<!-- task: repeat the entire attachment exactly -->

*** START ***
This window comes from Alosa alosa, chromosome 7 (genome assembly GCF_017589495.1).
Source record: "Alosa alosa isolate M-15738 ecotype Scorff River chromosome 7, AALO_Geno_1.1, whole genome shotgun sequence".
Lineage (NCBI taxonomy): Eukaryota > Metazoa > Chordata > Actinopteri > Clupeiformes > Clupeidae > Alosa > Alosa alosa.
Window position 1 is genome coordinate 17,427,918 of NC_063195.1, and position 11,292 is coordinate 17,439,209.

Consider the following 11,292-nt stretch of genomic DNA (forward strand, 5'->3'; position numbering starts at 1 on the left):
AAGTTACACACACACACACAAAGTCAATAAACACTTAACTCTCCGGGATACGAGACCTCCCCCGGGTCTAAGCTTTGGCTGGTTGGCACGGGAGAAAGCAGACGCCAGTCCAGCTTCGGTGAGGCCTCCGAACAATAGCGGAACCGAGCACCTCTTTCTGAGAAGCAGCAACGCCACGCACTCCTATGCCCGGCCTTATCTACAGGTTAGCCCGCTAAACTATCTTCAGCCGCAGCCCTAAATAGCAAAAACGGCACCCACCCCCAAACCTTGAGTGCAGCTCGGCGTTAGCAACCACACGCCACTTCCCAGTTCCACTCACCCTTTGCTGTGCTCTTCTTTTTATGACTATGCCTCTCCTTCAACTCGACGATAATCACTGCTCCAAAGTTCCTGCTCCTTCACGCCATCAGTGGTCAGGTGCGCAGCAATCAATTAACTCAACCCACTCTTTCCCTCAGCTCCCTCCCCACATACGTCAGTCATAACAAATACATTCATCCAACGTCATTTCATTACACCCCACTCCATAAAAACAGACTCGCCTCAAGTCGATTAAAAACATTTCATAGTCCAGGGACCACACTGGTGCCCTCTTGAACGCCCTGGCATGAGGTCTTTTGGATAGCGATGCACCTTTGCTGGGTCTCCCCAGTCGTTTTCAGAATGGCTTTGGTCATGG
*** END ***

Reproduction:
This window comes from Alosa alosa, chromosome 7 (genome assembly GCF_017589495.1).
Source record: "Alosa alosa isolate M-15738 ecotype Scorff River chromosome 7, AALO_Geno_1.1, whole genome shotgun sequence".
Lineage (NCBI taxonomy): Eukaryota > Metazoa > Chordata > Actinopteri > Clupeiformes > Clupeidae > Alosa > Alosa alosa.
Window position 1 is genome coordinate 17,427,918 of NC_063195.1, and position 11,292 is coordinate 17,439,209.

Consider the following 11,292-nt stretch of genomic DNA (forward strand, 5'->3'; position numbering starts at 1 on the left):
AAGTTACACACACACACACAAAGTCAATAAACACTTAACTCTCCGGGATACGAGACCTCCCCCGGGTCTAAGCTTTGGCTGGTTGGCACGGGAGAAAGCAGACGCCAGTCCAGCTTCGGTGAGGCCTCCGAACAATAGCGGAACCGAGCACCTCTTTCTGAGAAGCAGCAACGCCACGCACTCCTATGCCCGGCCTTATCTACAGGTTAGCCCGCTAAACTATCTTCAGCCGCAGCCCTAAATAGCAAAAACGGCACCCACCCCCAAACCTTGAGTGCAGCTCGGCGTTAGCAACCACACGCCACTTCCCAGTTCCACTCACCCTTTGCTGTGCTCTTCTTTTTATGACTATGCCTCTCCTTCAACTCGACGATAATCACTGCTCCAAAGTTCCTGCTCCTTCACGCCATCAGTGGTCAGGTGCGCAGCAATCAATTAACTCAACCCACTCTTTCCCTCAGCTCCCTCCCCACATACGTCAGTCATAACAAATACATTCATCCAACGTCATTTCATTACACCCCACTCCATAAAAACAGACTCGCCTCAAGTCGATTAAAAACATTTCATAGTCCAGGGACCACACTGGTGCCCTCTTGAACGCCCTGGCATGAGGTCTTTTGGATAGCGATGCACCTTTGCTGGGTCTCCCCAGTCGTTTTCAGAATGGCTTTGGTCATGG